The school district’s policy “requires that a student’s enrollment package prevail over current government records, even though those government-issued documents constitute controlling identification for any other purpose,” Martin said for the majority.

The majority concluded by saying that because it was ruling for Adams based on the equal-protection clause, it did not need to address his Title IX claim.

Pryor, in dissent, continued to argue that the majority’s reasoning threatens sex-separate restroom policies in schools. And he said the school district was under no obligation to “accept updates” about a student’s gender identity as expressed on state documents.

“A student’s sex does not come with an expiration date, and it does not require periodic updates to confirm its continuing accuracy,” Pryor said. ”The object of the schools’ practice with respect to the enrollment documents is to determine students’ sex, not their gender identity.”

Lambda Legal, a New York City-based LGBTQ civil rights organization that represents Adams, issued a statement that praised the revised ruling, without addressing its more narrow scope or any potential behind-the-scenes drama.

Adams is now a college student in Florida.

Lawyers for the St. Johns district, which asked the full 11th Circuit to rehear the case, did not immediately respond to a request for comment.


Jobs Virtual Career Fair for Teachers and K-12 Staff
Find teaching jobs and other jobs in K-12 education at the EdWeek Top School Jobs virtual career fair.
This content is provided by our sponsor. It is not written by and does not necessarily reflect the views of Education Week's editorial staff.
Mathematics Webinar
What is it About Math? Making Math Figure-Out-Able
Join Pam Harris for an engaging session challenging how we approach math, resulting in real world math that is “figure-out-able” for anyone.
Content provided by hand2mind
This content is provided by our sponsor. It is not written by and does not necessarily reflect the views of Education Week's editorial staff.
Reading & Literacy Webinar
Science of Reading: Emphasis on Language Comprehension
Dive into language comprehension through a breakdown of the Science of Reading with an interactive demonstration.
Content provided by Be GLAD

EdWeek Top School Jobs

Teacher Jobs
Search over ten thousand teaching jobs nationwide — elementary, middle, high school and more.
View Jobs
Principal Jobs
Find hundreds of jobs for principals, assistant principals, and other school leadership roles.
View Jobs
Administrator Jobs
Over a thousand district-level jobs: superintendents, directors, more.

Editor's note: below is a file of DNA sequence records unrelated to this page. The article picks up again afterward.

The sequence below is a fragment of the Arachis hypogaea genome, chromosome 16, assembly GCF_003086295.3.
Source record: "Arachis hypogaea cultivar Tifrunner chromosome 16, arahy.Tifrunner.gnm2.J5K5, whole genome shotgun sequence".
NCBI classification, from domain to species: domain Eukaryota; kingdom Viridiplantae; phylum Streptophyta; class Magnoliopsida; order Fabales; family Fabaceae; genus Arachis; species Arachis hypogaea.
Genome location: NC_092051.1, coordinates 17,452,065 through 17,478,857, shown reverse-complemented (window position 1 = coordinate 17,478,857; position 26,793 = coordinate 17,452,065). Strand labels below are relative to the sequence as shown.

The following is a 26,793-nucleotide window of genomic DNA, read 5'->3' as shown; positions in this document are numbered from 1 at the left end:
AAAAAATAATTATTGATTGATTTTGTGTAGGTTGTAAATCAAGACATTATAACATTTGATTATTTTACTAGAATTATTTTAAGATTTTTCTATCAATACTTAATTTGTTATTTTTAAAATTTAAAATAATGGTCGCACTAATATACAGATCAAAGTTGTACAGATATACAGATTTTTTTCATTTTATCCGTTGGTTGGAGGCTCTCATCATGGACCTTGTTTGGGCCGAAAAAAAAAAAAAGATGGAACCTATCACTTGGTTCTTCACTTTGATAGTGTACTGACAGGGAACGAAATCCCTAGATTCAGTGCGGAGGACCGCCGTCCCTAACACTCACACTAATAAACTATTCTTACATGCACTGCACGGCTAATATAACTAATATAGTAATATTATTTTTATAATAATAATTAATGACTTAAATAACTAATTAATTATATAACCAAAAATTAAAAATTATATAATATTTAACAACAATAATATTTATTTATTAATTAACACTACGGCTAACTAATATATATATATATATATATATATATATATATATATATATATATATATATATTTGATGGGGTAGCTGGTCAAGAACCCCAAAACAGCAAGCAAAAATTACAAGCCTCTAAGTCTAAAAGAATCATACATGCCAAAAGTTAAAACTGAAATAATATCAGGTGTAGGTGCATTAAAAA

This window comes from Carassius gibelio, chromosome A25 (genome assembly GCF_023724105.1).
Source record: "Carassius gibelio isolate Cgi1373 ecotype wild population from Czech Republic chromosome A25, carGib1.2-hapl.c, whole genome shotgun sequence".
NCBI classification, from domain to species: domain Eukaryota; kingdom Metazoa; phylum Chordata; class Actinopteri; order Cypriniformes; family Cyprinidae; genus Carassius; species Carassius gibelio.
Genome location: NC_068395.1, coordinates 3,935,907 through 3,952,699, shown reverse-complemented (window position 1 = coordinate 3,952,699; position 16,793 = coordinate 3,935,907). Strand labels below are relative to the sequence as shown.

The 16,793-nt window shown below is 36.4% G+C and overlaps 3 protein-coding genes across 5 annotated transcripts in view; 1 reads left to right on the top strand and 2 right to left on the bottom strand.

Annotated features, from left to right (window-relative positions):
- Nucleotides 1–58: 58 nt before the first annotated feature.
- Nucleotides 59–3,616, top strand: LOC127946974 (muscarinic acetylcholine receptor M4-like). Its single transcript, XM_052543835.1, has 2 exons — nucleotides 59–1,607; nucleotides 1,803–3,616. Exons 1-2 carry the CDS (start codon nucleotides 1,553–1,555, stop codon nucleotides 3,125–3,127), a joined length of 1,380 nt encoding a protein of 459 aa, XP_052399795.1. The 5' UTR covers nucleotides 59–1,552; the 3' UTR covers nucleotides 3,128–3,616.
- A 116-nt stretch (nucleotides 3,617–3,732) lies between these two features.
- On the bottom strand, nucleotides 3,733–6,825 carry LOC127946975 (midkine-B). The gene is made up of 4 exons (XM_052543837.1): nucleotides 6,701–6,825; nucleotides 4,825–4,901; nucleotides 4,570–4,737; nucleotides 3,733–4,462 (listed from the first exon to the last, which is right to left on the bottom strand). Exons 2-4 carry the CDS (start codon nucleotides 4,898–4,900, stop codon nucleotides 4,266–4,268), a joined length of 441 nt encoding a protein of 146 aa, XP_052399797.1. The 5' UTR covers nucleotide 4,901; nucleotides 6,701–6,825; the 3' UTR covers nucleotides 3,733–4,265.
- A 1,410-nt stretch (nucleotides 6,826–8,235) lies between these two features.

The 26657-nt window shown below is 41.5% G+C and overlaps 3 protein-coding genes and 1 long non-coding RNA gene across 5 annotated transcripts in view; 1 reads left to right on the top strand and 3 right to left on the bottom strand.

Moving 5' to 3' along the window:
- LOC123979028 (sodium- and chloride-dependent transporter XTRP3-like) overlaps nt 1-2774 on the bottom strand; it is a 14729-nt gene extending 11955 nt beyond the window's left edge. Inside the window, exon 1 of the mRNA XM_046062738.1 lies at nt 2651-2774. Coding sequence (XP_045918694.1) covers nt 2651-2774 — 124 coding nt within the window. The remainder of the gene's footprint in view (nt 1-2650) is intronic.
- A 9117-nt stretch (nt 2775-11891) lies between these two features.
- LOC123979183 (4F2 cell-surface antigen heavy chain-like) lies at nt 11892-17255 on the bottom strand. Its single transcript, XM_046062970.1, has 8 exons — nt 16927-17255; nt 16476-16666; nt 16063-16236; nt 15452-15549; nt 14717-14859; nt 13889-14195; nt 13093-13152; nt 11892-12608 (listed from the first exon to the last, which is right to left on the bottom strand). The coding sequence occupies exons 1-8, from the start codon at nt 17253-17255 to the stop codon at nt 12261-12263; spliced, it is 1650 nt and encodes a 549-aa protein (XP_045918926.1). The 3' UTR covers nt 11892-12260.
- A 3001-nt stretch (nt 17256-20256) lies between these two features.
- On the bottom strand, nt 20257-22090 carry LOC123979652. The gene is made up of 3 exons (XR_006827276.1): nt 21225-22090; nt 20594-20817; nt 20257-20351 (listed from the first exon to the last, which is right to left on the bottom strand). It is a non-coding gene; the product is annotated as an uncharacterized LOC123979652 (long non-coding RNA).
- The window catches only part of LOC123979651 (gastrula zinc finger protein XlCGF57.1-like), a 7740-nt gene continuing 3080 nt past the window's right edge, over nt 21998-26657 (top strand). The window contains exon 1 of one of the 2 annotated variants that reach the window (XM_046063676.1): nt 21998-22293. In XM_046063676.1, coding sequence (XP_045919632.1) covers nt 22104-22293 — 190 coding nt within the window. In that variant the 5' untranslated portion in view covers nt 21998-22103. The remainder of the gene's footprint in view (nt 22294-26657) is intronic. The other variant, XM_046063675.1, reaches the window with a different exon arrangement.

View Jobs
Support Staff Jobs
Search thousands of jobs, from paraprofessionals to counselors and more.
View Jobs

Read Next

Law & Courts School District Lawsuits Against Social Media Companies Are Piling Up
More than 200 school districts are now suing the major social media companies over the youth mental health crisis.
7 min read
A close up of a statue of the blindfolded lady justice against a light blue background with a ghosted image of a hands holding a cellphone with Facebook "Like" and "Love" icons hovering above it.
Law & Courts In 1974, the Supreme Court Recognized English Learners' Rights. The Story Behind That Case
The Lau v. Nichols ruling said students have a right to a "meaningful opportunity" to participate in school, but its legacy is complex.
12 min read
Associate Justice of the U.S. Supreme Court William O. Douglas is shown in an undated photo.
U.S. Supreme Court Justice William O. Douglas, shown in an undated photo, wrote the opinion in <i>Lau</i> v. <i>Nichols</i>, the 1974 decision holding that the San Francisco school system had denied Chinese-speaking schoolchildren a meaningful opportunity to participate in their education.
Law & Courts Supreme Court Declines to Hear School District's Transgender Restroom Case
The case asked whether federal law protects transgender students on the use of school facilities that correspond to their gender identity.
4 min read
People stand on the steps of the U.S. Supreme Court on Feb. 11, 2022, in Washington, D.C.
People stand on the steps of the U.S. Supreme Court on Feb. 11, 2022, in Washington, D.C.
Mariam Zuhaib/AP
Law & Courts What a Proposed Ban on AI-Assisted ‘Deep Fakes’ Would Mean for Cyberbullying
Students who create AI-generated, intimate images of their classmates would be breaking federal law, if a new bill is enacted.
2 min read
AI Education concept in blue: A robot hand holding a pencil.